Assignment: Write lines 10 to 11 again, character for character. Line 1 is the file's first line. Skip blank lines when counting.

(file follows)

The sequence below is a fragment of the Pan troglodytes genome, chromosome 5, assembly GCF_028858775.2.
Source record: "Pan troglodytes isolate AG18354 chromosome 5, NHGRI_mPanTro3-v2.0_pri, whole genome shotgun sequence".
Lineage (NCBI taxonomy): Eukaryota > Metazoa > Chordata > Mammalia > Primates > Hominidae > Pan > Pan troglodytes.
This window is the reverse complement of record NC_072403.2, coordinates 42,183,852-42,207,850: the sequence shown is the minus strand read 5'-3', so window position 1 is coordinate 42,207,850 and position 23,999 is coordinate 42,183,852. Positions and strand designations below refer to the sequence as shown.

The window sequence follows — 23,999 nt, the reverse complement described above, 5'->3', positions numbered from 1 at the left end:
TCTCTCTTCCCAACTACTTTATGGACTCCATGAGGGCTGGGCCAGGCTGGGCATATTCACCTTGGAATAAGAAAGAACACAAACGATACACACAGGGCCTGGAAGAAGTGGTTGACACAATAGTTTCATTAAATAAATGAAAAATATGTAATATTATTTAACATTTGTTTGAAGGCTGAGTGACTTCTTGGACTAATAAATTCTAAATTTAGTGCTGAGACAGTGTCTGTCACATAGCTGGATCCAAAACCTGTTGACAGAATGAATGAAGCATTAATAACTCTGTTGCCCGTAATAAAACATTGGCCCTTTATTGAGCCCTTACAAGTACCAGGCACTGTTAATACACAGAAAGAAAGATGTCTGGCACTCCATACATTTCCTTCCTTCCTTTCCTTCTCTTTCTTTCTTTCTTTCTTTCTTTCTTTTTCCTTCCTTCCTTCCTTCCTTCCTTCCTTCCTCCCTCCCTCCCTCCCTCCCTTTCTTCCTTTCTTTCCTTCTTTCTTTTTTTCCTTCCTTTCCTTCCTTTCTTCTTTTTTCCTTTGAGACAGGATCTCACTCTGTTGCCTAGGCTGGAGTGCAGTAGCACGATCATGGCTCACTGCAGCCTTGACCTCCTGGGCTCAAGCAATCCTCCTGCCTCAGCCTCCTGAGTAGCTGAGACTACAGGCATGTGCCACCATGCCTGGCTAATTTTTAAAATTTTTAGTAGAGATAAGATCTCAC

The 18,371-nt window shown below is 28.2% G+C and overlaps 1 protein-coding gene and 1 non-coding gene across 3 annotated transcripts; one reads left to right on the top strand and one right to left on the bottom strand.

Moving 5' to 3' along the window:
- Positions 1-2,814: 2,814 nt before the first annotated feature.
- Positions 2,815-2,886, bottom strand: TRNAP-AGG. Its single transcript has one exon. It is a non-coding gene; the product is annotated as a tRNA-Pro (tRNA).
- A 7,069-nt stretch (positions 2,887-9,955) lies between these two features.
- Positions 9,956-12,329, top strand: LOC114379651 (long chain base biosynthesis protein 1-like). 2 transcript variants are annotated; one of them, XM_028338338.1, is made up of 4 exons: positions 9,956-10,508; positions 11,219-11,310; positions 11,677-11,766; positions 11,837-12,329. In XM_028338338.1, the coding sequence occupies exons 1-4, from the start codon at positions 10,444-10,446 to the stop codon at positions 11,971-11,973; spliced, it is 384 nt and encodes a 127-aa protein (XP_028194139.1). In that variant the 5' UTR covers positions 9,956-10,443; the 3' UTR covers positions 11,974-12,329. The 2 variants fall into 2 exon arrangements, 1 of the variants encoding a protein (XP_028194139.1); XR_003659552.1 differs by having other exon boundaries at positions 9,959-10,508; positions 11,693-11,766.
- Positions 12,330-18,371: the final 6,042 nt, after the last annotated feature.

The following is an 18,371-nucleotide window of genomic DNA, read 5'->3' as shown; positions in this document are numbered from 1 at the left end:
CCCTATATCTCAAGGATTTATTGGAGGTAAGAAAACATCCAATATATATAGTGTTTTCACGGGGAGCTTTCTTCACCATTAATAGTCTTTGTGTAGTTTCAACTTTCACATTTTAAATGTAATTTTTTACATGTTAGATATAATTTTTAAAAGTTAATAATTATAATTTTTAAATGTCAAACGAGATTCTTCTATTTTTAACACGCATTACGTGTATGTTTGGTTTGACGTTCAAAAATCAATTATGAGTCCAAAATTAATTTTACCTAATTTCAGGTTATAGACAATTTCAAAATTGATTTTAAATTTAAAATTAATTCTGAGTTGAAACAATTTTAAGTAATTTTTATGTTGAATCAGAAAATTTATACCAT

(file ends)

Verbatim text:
- Positions 2,815-2,886, bottom strand: TRNAP-AGG. Its single transcript has one exon. It is a non-coding gene; the product is annotated as a tRNA-Pro (tRNA).
- A 7,069-nt stretch (positions 2,887-9,955) lies between these two features.